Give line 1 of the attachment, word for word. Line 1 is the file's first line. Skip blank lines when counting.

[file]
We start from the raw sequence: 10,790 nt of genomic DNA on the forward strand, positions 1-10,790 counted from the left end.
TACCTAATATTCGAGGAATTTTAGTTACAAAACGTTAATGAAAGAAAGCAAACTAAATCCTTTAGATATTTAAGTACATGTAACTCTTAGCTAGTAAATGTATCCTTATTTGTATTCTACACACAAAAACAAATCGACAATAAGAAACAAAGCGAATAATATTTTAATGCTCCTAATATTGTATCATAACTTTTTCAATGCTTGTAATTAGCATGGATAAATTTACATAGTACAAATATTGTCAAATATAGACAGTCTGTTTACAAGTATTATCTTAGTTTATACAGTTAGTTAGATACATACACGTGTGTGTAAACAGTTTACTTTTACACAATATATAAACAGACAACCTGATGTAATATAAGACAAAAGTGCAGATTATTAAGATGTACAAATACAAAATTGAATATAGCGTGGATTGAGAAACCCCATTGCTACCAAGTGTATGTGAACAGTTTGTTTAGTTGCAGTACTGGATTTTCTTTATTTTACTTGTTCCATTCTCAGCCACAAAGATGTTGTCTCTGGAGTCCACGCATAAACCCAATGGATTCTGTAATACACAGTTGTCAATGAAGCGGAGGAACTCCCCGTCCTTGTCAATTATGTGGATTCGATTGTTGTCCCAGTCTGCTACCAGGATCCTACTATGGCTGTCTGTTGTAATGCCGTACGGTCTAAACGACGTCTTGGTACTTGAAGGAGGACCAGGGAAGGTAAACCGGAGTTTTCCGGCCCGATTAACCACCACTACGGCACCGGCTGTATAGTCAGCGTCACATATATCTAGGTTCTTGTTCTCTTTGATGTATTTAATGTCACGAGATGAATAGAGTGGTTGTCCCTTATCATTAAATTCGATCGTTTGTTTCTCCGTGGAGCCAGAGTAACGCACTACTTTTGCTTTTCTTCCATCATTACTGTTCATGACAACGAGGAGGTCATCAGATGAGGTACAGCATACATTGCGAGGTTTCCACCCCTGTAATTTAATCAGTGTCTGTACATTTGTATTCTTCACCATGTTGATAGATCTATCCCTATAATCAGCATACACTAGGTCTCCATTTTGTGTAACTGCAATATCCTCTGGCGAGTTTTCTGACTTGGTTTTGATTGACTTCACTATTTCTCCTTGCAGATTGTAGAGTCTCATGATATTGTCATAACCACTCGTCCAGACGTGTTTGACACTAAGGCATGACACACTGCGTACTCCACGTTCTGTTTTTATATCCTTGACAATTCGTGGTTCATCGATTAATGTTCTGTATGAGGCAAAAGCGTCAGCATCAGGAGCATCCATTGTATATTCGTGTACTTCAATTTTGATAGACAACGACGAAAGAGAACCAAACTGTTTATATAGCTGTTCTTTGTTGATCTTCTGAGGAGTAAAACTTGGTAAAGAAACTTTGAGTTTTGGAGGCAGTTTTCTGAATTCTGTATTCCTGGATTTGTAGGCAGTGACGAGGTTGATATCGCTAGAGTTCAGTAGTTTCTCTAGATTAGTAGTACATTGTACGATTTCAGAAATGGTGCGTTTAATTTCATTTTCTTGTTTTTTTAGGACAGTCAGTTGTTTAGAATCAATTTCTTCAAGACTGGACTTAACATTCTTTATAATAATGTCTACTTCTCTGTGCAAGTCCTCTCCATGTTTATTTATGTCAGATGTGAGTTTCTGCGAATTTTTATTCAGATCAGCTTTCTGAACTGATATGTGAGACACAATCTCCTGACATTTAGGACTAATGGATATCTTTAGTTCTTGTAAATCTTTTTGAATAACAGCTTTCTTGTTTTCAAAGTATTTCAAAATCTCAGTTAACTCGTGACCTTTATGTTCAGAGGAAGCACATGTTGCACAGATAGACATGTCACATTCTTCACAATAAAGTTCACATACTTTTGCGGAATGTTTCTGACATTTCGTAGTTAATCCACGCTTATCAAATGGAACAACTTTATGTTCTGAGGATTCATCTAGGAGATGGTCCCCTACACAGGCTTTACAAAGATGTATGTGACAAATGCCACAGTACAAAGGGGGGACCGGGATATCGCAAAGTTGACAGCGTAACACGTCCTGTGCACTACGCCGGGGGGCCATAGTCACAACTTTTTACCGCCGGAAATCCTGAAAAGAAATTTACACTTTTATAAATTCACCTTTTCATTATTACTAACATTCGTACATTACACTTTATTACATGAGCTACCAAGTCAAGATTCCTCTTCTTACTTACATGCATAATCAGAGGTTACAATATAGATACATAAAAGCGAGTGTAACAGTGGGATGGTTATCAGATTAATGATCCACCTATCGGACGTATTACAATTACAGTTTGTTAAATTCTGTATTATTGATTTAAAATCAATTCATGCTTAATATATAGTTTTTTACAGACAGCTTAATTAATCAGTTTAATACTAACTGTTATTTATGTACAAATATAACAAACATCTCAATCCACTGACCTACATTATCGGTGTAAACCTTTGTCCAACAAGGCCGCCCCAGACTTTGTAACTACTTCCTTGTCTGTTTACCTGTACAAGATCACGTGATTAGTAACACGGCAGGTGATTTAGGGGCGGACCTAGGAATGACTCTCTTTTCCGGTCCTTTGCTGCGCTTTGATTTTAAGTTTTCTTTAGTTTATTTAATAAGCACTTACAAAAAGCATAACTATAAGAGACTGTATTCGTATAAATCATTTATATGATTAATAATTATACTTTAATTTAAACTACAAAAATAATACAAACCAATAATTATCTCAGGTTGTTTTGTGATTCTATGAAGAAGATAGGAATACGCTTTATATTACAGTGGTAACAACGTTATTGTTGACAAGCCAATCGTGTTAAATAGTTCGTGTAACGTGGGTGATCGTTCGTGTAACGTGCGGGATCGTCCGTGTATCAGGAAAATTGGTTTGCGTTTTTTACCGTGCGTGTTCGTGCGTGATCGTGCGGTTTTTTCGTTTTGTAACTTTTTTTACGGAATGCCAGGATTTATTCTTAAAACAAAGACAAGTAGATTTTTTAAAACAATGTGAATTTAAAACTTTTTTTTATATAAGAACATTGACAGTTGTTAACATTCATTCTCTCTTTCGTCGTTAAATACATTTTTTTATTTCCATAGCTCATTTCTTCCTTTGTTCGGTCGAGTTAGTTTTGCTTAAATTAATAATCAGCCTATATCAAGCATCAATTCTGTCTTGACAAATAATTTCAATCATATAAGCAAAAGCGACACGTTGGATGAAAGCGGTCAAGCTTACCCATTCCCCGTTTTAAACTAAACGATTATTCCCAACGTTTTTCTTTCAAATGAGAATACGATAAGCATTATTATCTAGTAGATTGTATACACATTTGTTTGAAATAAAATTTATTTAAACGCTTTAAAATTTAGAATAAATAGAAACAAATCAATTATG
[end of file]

We start from the raw sequence: 10,790 nt of genomic DNA on the forward strand, positions 1-10,790 counted from the left end.